Matthew Griffin, award winning Futurist and Founder of the 311 Institute, a global futures think tank, is described as "The Adviser behind the Advisers." Regularly featured on AP, CNBC, Discovery and RT, his ability to identify and track hundreds of game changing emerging technologies, and explain their impact on global culture, industry and society, is unparalleled. Recognised for the past five years running as one of the world's foremost futurists, innovation and strategy experts Matthew is an international speaker who helps governments investors, multi-nationals and regulators around the world envision, build and lead an inclusive future. A rare talent Matthew sits on the Technology and Innovation Committee (TIAC) for Centrica, one of Europe’s largest energy companies, and his recent work includes mentoring XPRIZE teams, building the first generation of biocomputers, helping the world’s largest manufacturers companies envision the next five generations of smartphones and devices, and what comes next, and helping companies including Qualcomm envision the next twenty years of semiconductors. Matthew's clients are the who’s who of industry and include Accenture, Bain & Co, BOA, Blackrock, Bloomberg, Booz Allen Hamilton, BCG, Bentley, Dell EMC, Dentons, Deloitte, Deutsche Bank, Du Pont, E&Y, Fidelity, Goldman Sachs, HPE, Huawei, JPMorgan Chase, KPMG, Lloyds Banking Group, McKinsey, Monsanto, PWC, Qualcomm, Rolls Royce, SAP, Samsung, Schroeder's, Sequoia Capital, Sopra Steria, UBS, the UK's HM Treasury, the USAF and many others.
WHY THIS MATTERS IN BRIEF
Millions of people around the world have eye problems, whether they’re severe, or slight, but now a new nanoparticle solution looks like it could help users bin eye glasses for good.
Today there are a number of ways, from using bionic eyes, gene editing and even virtual reality, to cure blindness and “correct” vision, but now a team of opthalmologists at Shaare Zedek Medical Center and Bar-Ilan University’s Institute of Nanotechnology and Advanced Materials in Israel have developed a new type of eye drop that they’re calling “Nanodrops” that contain a nanoparticle solution that’s already been demonstrated to successfully help repair the corneas, and improve the vision of, long and short sighted pigs. Clinical trials on humans are expected to be carried out later this year, and if they’re successful then it could, eventually, spell the end of people needing to wear eyeglasses.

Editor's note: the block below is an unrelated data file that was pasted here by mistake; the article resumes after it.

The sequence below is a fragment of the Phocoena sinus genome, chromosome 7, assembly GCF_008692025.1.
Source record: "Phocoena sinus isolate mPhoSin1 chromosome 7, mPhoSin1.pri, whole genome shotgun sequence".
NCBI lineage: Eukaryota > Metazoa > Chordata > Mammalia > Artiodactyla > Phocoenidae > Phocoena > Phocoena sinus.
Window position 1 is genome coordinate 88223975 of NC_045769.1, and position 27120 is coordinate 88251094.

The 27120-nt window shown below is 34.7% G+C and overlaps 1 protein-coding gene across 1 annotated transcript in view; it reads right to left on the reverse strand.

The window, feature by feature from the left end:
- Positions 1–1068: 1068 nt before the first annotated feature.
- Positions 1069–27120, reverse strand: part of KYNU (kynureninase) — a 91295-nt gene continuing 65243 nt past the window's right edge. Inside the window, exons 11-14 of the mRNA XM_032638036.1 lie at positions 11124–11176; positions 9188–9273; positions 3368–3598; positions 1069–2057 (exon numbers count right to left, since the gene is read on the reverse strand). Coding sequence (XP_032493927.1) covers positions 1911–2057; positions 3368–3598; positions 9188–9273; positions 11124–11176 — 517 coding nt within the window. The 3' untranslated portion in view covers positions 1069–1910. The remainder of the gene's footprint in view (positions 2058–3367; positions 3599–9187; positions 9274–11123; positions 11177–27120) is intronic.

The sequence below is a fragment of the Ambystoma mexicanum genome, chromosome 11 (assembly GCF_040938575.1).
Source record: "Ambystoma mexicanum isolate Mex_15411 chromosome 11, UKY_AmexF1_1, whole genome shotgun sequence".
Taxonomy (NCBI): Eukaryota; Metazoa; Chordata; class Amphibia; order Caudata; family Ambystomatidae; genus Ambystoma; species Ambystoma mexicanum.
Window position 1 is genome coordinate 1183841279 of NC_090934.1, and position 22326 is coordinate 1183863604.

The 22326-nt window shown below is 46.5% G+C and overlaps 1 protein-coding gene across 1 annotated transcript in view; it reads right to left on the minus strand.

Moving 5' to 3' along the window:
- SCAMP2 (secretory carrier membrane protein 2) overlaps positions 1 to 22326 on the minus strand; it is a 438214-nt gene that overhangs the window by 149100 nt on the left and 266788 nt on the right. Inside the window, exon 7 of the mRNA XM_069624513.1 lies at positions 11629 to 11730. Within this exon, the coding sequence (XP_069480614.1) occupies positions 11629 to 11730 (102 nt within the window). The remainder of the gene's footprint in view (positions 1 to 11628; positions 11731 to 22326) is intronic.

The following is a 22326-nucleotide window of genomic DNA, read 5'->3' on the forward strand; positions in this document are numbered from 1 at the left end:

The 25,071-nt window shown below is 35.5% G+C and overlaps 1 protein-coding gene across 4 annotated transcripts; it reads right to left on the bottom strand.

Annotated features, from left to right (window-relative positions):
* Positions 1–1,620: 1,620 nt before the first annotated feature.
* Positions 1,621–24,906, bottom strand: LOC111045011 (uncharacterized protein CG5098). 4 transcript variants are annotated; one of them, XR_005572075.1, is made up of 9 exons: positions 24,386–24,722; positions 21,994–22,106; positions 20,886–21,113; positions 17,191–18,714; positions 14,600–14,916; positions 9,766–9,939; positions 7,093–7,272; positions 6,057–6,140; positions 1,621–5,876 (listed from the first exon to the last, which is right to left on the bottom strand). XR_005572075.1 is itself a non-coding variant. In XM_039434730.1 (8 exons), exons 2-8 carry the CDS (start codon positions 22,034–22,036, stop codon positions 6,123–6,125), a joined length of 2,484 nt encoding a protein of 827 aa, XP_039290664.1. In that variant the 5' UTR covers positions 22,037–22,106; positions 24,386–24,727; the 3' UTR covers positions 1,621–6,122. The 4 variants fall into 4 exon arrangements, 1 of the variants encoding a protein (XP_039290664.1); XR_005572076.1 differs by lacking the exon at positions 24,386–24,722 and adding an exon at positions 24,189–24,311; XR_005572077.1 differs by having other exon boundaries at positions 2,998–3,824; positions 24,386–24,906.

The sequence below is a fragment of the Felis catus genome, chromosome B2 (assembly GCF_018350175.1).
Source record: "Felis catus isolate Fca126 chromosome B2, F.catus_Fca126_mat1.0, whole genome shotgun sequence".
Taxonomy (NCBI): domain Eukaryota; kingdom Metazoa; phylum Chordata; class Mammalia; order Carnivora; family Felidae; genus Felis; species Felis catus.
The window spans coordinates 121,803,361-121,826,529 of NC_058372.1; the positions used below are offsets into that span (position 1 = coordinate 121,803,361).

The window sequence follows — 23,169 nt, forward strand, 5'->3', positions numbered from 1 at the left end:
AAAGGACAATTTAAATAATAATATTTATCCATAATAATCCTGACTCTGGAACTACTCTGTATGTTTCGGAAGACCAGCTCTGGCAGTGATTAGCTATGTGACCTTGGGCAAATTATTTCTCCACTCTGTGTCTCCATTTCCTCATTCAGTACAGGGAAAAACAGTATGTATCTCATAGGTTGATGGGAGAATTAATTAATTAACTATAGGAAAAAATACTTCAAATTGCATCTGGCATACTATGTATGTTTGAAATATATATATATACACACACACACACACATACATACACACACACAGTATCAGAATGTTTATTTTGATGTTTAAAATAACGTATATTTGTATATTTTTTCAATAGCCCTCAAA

According to Dr. David Smadja, who led the research Nanodrops could help revolutionise ophthalmological and optometry treatments of patients suffering from Hyperopia, long sightedness, and Myopia, short sightedness, and other so called refractory eye conditions.
The revolutionary breakthrough was first revealed at Shaare Zedek’s Second Biennial Research Conference where Smadja also said that the new technology could even be used to help replace multifocal lenses.
An intro to the technology
“This is a new approach for correcting refractory problems,” Smadja said, although he did not say how often the drops will need to be applied in order to replace eyeglasses completely.
According to the research abstract the trials on the pigs involved analysing the refractive errors of their eyes before and after the application of different eye drops that contained varying concentrations of the new synthetic nanoparticle solution, and after the applications the results showed significant improvement in error correction for both Hyperopic and Myopic refractive errors.
If the results in humans prove successful, and it’s something I’m going to be keeping my own eye on, no pun intended, then, according to Smadja, future prospective patients will simply need a smartphone app to scan their eyes, the app will then create a laser pattern of their corneas and generate a “laser corneal stamp” that will help ophthalmologists determine the best course of treatment in order to repair the surface of the patients cornea and correct their vision.
The teams research was one of two chosen by an impartial team of judges from 160 pieces of research carried out by Shaare Zedek physicians and nurses, and this isn’t the first time that the use of nanotechnology in eye drops has been investigated.
Researchers at University College London’s Institute of Opthalmology, recently demonstrated the possibility of creating formulations of tiny nanoparticles loaded with the Age-related Macular Degeneration (AMD) drug Avastin, and elsewhere in another recent experiment researchers from National Taiwan Ocean University developed carbon quantum dots covered with spermidine that they used to treat bacterial eye infections.